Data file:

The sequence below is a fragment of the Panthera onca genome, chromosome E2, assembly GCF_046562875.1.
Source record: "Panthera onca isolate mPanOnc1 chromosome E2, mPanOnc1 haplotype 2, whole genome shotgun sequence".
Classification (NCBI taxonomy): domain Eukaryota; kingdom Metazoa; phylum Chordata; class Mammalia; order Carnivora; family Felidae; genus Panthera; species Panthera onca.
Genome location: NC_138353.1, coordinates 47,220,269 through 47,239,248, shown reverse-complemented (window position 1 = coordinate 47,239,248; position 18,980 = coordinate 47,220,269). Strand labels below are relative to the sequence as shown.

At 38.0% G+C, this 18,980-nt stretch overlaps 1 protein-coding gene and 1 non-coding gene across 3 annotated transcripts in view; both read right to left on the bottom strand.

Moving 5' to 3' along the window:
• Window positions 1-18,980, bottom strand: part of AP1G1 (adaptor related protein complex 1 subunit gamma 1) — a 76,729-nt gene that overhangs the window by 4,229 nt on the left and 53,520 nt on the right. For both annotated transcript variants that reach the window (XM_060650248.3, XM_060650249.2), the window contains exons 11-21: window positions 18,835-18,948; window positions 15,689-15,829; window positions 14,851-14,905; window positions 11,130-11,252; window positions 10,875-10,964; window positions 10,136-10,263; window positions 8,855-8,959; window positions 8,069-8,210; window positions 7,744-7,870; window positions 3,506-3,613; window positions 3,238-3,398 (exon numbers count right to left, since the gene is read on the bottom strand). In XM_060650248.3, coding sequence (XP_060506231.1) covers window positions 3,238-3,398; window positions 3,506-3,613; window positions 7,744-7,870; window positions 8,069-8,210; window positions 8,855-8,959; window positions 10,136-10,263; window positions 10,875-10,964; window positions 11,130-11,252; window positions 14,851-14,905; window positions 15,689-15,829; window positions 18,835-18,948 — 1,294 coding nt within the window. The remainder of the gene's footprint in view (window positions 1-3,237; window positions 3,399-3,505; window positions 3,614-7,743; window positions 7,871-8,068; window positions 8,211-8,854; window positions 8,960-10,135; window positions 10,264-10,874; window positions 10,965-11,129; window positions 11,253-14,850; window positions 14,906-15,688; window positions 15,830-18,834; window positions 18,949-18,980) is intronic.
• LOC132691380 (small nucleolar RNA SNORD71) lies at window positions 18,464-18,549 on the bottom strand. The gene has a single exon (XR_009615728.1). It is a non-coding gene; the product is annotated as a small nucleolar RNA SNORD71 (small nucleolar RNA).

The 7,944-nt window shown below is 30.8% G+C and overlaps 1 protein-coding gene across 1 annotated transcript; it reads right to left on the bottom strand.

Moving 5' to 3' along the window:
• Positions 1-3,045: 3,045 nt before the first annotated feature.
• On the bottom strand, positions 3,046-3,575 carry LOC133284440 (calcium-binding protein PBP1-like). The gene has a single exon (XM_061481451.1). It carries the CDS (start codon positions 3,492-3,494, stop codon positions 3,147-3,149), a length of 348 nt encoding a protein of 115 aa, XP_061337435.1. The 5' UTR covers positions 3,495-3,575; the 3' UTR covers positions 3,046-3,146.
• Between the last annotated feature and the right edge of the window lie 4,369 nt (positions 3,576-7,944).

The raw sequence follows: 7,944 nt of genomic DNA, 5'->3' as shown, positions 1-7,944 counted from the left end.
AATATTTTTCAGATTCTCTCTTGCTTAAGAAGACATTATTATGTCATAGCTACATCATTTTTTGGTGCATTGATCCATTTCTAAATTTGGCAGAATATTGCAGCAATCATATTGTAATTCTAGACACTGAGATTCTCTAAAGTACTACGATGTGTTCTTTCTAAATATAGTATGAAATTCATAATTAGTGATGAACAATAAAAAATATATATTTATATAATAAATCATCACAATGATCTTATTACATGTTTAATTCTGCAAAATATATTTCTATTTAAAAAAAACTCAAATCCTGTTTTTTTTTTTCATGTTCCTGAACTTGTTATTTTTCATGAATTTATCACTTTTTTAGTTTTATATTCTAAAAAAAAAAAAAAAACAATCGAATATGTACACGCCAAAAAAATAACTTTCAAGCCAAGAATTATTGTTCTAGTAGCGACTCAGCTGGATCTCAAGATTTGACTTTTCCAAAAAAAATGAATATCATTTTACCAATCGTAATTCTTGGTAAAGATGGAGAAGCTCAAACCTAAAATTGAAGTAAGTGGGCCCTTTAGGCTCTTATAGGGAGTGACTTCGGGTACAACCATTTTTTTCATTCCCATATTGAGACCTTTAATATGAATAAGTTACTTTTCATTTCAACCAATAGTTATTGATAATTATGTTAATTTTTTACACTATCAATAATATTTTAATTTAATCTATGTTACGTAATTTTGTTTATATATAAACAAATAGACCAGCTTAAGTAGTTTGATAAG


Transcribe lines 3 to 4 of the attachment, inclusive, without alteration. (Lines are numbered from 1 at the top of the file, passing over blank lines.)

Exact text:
Classification (NCBI taxonomy): domain Eukaryota; kingdom Metazoa; phylum Chordata; class Mammalia; order Carnivora; family Felidae; genus Panthera; species Panthera onca.
Genome location: NC_138353.1, coordinates 47,220,269 through 47,239,248, shown reverse-complemented (window position 1 = coordinate 47,239,248; position 18,980 = coordinate 47,220,269). Strand labels below are relative to the sequence as shown.